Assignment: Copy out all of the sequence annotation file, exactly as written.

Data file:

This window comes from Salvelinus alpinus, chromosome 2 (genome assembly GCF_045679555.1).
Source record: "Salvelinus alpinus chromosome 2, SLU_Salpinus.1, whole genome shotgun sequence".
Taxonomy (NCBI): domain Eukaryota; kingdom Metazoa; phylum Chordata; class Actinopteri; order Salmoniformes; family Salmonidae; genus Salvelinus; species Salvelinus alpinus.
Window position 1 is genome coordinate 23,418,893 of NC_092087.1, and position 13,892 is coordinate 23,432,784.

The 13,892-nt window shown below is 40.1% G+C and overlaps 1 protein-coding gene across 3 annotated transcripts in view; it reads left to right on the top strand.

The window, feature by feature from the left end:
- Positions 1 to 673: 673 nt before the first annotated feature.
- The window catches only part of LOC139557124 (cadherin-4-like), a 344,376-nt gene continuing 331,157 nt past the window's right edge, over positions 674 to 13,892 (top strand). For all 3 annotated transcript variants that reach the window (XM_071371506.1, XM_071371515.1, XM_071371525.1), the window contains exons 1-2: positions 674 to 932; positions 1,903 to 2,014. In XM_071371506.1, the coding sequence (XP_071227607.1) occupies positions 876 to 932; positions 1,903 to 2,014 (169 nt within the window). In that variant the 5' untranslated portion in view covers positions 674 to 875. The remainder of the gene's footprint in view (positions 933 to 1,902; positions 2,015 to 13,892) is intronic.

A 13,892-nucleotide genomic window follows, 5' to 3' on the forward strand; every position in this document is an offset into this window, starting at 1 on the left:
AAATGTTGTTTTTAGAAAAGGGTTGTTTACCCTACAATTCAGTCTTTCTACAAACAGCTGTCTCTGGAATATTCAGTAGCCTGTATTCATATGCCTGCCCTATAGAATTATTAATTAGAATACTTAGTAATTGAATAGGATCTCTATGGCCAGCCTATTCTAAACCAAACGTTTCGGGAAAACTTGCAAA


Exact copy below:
This window comes from Salvelinus alpinus, chromosome 2 (genome assembly GCF_045679555.1).
Source record: "Salvelinus alpinus chromosome 2, SLU_Salpinus.1, whole genome shotgun sequence".
Taxonomy (NCBI): domain Eukaryota; kingdom Metazoa; phylum Chordata; class Actinopteri; order Salmoniformes; family Salmonidae; genus Salvelinus; species Salvelinus alpinus.
Window position 1 is genome coordinate 23,418,893 of NC_092087.1, and position 13,892 is coordinate 23,432,784.

The 13,892-nt window shown below is 40.1% G+C and overlaps 1 protein-coding gene across 3 annotated transcripts in view; it reads left to right on the top strand.

The window, feature by feature from the left end:
- Positions 1 to 673: 673 nt before the first annotated feature.
- The window catches only part of LOC139557124 (cadherin-4-like), a 344,376-nt gene continuing 331,157 nt past the window's right edge, over positions 674 to 13,892 (top strand). For all 3 annotated transcript variants that reach the window (XM_071371506.1, XM_071371515.1, XM_071371525.1), the window contains exons 1-2: positions 674 to 932; positions 1,903 to 2,014. In XM_071371506.1, the coding sequence (XP_071227607.1) occupies positions 876 to 932; positions 1,903 to 2,014 (169 nt within the window). In that variant the 5' untranslated portion in view covers positions 674 to 875. The remainder of the gene's footprint in view (positions 933 to 1,902; positions 2,015 to 13,892) is intronic.

A 13,892-nucleotide genomic window follows, 5' to 3' on the forward strand; every position in this document is an offset into this window, starting at 1 on the left:
AAATGTTGTTTTTAGAAAAGGGTTGTTTACCCTACAATTCAGTCTTTCTACAAACAGCTGTCTCTGGAATATTCAGTAGCCTGTATTCATATGCCTGCCCTATAGAATTATTAATTAGAATACTTAGTAATTGAATAGGATCTCTATGGCCAGCCTATTCTAAACCAAACGTTTCGGGAAAACTTGCAAA